PyDev of the Week: Joannah Nanjekye
PyDev of the Week: Joannah Nanjekye
Check out this week's PyDev of the Week!
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This week, we welcome Joannah Nanjekye (@Captain_Joannah) as our PyDev of the Week! Joannah is a core developer of the Python programming language. She is also the author of Python 2 and 3 Compatibility. You can find out more about Joannah on her website. Let’s take a few moments to get to know her better!
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Can you tell us a little about yourself (hobbies, education, etc):
I am Joannah Nanjekye, I live in Canada, Fredericton, but I am originally from Uganda in East Africa. I am a CS grad and doing research related to Python in one of the Python IBM labs at UNB. I went to University in Uganda and Kenya where I studied Software Engineering at Makerere University and Aeronautical Engineering at Kenya Aeronautical College respectively. I am also the author of Python 2 and 3 Compatibility, a book published by Apress. I do not have any serious hobbies but I love flying aircraft. Very expensive hobby heh?!!
Why did you start using Python?
I started to use Python because I had to in my first programming class in 2009. Like any CS class Python is simple but a professor decided to make the class so hard. After failing a few assignments in the course, I managed to read my first programming book cover to cover which was a Python book– how to think like a computer scientist and managed to pass my final exams. Nevertheless, my real significant use of Python was in 2012 where I worked on a Django project. I continue to use Python because of its simplicity which allows me to focus on solving the problem at hand.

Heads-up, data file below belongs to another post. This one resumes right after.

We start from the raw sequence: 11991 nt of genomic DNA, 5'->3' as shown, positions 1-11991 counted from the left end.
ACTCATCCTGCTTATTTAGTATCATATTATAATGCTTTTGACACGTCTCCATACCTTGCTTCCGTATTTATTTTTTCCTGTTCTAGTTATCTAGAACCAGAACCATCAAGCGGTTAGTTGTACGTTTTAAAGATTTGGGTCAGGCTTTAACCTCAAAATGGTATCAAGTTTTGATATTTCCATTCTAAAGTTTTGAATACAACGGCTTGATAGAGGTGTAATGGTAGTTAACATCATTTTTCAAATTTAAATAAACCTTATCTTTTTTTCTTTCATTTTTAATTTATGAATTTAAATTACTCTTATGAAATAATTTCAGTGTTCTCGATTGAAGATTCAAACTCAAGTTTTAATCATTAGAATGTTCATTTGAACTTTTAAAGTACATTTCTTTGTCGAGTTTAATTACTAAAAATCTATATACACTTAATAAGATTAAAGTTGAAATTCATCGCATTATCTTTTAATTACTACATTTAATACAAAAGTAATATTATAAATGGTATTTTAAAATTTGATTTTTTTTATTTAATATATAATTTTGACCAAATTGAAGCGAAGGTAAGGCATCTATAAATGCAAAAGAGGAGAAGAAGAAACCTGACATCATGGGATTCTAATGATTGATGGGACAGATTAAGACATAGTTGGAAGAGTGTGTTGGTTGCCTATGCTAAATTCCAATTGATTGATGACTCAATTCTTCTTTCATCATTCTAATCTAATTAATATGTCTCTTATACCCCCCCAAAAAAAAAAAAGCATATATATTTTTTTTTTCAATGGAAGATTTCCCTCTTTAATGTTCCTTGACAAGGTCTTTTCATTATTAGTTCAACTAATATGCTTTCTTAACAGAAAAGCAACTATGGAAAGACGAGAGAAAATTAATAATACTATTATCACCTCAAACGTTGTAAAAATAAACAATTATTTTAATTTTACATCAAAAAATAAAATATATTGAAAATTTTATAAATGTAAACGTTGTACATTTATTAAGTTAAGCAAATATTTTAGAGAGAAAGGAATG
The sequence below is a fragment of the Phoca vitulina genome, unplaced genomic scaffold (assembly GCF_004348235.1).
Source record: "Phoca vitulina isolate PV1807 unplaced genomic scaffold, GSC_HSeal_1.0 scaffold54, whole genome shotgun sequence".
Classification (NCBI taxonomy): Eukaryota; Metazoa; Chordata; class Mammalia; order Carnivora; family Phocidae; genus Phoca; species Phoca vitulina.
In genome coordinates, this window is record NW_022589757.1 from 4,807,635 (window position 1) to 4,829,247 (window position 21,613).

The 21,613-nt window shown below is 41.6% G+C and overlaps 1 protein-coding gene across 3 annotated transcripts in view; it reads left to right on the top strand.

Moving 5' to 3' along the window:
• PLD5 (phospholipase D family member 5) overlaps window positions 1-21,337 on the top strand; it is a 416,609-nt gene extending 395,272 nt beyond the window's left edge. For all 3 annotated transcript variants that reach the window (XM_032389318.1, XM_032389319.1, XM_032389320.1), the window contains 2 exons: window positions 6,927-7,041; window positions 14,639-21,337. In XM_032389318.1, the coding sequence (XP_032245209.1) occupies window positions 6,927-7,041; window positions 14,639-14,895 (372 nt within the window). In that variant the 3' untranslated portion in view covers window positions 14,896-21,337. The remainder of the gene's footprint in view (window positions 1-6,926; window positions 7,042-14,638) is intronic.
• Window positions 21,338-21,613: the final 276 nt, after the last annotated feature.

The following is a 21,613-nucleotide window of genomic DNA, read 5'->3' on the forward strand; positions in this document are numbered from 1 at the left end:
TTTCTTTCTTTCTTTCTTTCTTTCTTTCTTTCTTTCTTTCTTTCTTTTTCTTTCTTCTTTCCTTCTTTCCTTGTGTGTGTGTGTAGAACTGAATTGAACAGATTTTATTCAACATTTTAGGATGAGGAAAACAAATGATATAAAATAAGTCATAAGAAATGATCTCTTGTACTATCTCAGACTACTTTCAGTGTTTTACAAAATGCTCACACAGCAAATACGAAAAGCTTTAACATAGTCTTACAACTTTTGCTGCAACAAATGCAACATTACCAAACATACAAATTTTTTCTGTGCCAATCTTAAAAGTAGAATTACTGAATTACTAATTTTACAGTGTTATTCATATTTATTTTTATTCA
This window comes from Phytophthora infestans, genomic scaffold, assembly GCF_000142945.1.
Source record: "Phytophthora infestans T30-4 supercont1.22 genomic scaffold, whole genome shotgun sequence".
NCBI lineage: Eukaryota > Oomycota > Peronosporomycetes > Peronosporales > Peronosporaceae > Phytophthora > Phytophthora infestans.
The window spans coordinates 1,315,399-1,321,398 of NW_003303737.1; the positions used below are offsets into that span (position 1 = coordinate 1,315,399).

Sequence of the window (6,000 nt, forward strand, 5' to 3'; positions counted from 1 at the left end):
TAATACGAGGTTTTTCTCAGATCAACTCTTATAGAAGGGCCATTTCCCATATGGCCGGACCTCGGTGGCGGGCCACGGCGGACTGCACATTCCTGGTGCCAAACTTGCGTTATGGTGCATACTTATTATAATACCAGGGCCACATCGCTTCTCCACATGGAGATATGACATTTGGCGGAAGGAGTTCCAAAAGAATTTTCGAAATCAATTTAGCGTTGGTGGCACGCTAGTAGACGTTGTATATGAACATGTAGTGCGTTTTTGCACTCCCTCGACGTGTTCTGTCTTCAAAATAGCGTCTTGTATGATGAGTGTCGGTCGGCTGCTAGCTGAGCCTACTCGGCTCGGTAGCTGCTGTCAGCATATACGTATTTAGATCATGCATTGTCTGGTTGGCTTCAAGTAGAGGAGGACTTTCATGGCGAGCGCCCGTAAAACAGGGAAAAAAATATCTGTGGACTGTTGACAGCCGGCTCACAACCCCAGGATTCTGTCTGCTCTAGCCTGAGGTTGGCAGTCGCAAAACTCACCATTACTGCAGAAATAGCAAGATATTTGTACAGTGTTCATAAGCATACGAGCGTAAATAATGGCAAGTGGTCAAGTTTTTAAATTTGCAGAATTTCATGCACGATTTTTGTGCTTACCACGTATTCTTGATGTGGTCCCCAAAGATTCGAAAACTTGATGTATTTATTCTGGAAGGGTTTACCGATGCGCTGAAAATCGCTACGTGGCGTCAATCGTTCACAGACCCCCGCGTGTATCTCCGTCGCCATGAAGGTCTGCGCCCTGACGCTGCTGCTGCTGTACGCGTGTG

What other programming languages do you know and which is your favorite?
I have good command and proficiency in Golang, Ruby, and C. I would say my favorite would be C because I write more C code in general.
What projects are you working on now?
I full-time work on a project related to Python the language itself and maybe one of its alternate implementations that I can not go into detail because of some NDA restrictions. I am currently working on aspects related to garbage collection. I also give my time to Cpython and other open-source projects.
Which Python libraries are your favorite (core or third-party)?
Currently, I am very interested and curious in how subinterpreters in Cpython will evolve and solve some current shortcomings we have in the language.
What portion of code do you take care of in Python as a core developer?
I would not say take care of because am not assigned to these areas as an expert. I plan to look more at sub-interpreters and garbage collection as far as Cpython is concerned. During the recent core developer sprints, I was able to get some good mileage on the high-level sub interpreters module implementation which is PEP 554 with Eric Snow’s guidance. In the same sprint, I talked to Pablo Salgado about GC and what areas of improvement we can look at. I just pray for bandwidth and good health to be able to help.
Do you have any advice for other aspiring core developers?
Cpython needs help from everyone individuals and companies otherwise, we will be building on top of a crumbling infrastructure. The process of becoming a core developer is a very transparent one for Cpython. For anyone interested, join the discussion on different aspects of the project of your interest
and contribute in any way. There are many areas where your skills can benefit Python.
Thanks for doing the interview, Joannah!
Published at DZone with permission of Mike Driscoll , DZone MVB. See the original article here.
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